One day, many Ukraine citizens were focusing on their schoolwork, or simply going about their daily lives. But when their country was invaded, what did they do? They adapted. This was the result:
Russia’s failure to take down Kyiv was a defeat for the ages
April 7, 2022
The Russians were ill-prepared for Ukrainian resistance, proved incapable of adjusting to setbacks, failed to effectively combine air and land operations, misjudged Ukraine’s ability to defend its skies, and bungled basic military functions like planning and executing the movement of supplies. 4
Now let’s turn to a story closer to home:
The Federal Reserve
It’s easy to forget, but in early 2022, interest rates were barely above zero. Back then, the Fed was still trying to stimulate the post-COVID economy by keeping rates low and buying billions of dollars in bonds every month. Unfortunately, while this was going on, inflation was ramping up.
By March, it became apparent to the Fed that inflation was not simply going to go away on its own. The Consumer Price Index, which tracks the average change in price for goods and services over time, was up a staggering 8.5% compared to a year earlier. It was the largest 12-month advance since 1981. 5
In response, the Federal Reserve decided it was time to raise interest rates, starting with a 0.25% hike on March 17. It was the first rate increase since 2018 and was seen as a huge deal at the time. At the same time, the Fed also unveiled their plans and expectations for the year.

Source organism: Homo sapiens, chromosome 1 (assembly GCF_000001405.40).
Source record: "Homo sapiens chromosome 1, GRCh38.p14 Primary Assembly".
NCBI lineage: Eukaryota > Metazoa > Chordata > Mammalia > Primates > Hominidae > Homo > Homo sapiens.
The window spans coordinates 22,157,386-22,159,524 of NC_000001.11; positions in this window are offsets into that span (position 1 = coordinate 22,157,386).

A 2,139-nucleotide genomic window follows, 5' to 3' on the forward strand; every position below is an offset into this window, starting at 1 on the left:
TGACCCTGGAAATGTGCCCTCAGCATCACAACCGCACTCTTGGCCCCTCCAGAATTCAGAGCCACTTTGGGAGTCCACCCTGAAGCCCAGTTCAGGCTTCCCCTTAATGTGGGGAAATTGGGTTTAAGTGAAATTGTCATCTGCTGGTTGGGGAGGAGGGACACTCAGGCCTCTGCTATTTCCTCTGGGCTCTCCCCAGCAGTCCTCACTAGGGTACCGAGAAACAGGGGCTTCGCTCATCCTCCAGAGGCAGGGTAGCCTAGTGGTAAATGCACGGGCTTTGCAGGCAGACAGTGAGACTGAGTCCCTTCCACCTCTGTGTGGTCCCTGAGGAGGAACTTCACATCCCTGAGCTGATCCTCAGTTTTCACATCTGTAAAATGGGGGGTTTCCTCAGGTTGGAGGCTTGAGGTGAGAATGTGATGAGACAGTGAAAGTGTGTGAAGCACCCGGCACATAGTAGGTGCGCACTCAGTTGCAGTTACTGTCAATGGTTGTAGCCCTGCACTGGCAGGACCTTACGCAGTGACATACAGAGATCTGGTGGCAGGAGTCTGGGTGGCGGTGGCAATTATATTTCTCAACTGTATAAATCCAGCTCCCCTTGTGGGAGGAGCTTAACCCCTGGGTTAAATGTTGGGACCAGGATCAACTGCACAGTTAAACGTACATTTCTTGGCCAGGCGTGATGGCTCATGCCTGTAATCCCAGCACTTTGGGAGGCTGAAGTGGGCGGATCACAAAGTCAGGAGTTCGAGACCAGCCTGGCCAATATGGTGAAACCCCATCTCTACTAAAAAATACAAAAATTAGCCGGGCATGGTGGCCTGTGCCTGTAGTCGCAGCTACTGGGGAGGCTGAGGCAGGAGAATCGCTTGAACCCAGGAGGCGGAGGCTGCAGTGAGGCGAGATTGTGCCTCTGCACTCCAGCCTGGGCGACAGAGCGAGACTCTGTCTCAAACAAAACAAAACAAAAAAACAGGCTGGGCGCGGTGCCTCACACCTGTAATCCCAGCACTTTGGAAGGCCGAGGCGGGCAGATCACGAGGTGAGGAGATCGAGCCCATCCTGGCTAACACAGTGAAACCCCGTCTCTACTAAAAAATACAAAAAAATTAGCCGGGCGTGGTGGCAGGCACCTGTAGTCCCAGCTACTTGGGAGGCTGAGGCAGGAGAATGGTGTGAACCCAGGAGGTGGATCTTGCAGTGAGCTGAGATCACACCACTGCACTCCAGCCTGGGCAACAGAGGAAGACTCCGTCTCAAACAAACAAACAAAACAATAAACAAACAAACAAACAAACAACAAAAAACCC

Policymakers projected six more similarly sized moves over the course of 2022. Officials now expect to raise rates to 2.8 percent by the end of 2023, based on the median estimate, up from 1.6 percent in their previous projections. The Fed’s quarterly economic projections, released alongside the rate decision, showed that officials expected inflation to be 4.3 percent by the end of 2022.6
I think you already know what happened next. The future didn’t work out quite as the experts predicted. Inflation continued to rise…and the Fed ended up hiking rates much more than they expected. Instead of sticking to small increases, the Fed had to adopt a much more aggressive approach.
Fed hikes its benchmark interest by 0.75 percentage point, the biggest increase since 1994
June 15, 2022
The Federal Reserve on Wednesday launched its biggest broadside yet against inflation, raising benchmark interest rates three-quarters of a percentage point in a move that equates to the most aggressive hike since 1994. 7
By the end of the year, interest rates rose to 4.5%. Now, reasonable people can disagree about whether the Fed is doing the right thing, or whether they should have made these moves much earlier. The point is, the Fed had a goal to reduce inflation, and their original plan – raise rates just a little at a time – wasn’t working. So, what did they do? They adapted. The result:
Inflation Cooled Notably in November
December 14, 2022
Inflation slowed more sharply than expected in November, an encouraging sign for both Federal Reserve officials and consumers that 18 months of rapid and unrelenting price increases are beginning to meaningfully abate. 8
Finally, let’s turn to our final headline…
The World Cup